Uniting as a Family to Heal From Substance Abuse Addictions
Living in a family with an addict is like trying to navigate an emotional minefield: every word, action or normal interaction takes on an entirely new meaning. One wrong move, and everything will blow up and fall apart at the same time.
This takes a serious toll on the friends, family and loved ones of the addict, and when the addict finally seeks help, everyone else will need it too. The people left behind are dealing with the aftermath of prolonged and traumatic substance abuse. They’re often overlooked, and this can leave them without the support and resources they need.
It is important to understand how healing the whole family and not just the struggling addict encourages long-term recovery. We are here for you and will walk you through this nerve-wracking situation.
We Know Addiction is a Disease but How is it a A Family Disease?
The family and friends close to an addict experience the disease just as much as the person who’s using the substances. The way that addiction impacts each person will be largely determined by their relationship with the addict; the child of a substance abuser will have a very different experience than the spouse. Family dynamics and ongoing conflicts prior to drug and alcohol abuse will also influence the way that everyone within the home is affected.
Addiction is stressful. There’s no one who can deny the way that it infiltrates the daily life of everyone close to the addict. It’s a constant emotional guessing game, complete with overwhelming worry and a sense of helplessness.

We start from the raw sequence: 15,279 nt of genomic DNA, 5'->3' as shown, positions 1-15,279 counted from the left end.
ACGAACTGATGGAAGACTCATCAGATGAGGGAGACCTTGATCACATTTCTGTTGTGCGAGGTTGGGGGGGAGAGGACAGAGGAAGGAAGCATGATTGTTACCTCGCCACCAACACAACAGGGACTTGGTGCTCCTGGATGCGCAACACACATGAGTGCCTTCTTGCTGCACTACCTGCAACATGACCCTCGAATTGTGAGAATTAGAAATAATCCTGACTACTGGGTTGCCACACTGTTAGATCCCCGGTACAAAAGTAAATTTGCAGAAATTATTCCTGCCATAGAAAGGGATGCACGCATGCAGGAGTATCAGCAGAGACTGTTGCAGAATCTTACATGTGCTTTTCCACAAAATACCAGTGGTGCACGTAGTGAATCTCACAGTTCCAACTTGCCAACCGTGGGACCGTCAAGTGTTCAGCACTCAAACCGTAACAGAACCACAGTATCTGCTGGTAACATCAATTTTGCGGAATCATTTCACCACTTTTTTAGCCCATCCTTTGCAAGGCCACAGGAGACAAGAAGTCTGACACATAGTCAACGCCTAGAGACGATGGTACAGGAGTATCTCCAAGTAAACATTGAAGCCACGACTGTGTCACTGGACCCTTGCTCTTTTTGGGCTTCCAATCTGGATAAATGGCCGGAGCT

When an addict chooses recovery, it’s a process that needs to include the family on as many levels as possible. A person entering treatment doesn’t magically fix everyone they leave behind. Each member of the family will need to go through their own recovery process.
Part of what rehab teaches addicts is the concept of self-care. This is an essential foundation for recovery success, and something that needs to be practiced by family members as well. Each person needs to step back and really evaluate what they need physically, spiritually and mentally. Identifying areas in life where a person has neglected themselves can place them on a path towards a more positive future.
This personal neglect can happen when friends and family start to prioritize the needs and wants of the addict over their own. After that focus is removed, they need to turn their attention back to themselves. Caring for yourself is incredibly important. You aren’t any good to anyone else if you don’t feel whole and healthy on every level.
Identifying the Traps that Can Prevent a Family From Healing
Self-care isn’t as easy as it sounds. Many people become so weighed down by what’s going on in the lives of other people that they don’t notice how it’s affecting their own. There are plenty of traps that people can fall into that will derail their recovery process. Family members should be aware of these warning signs: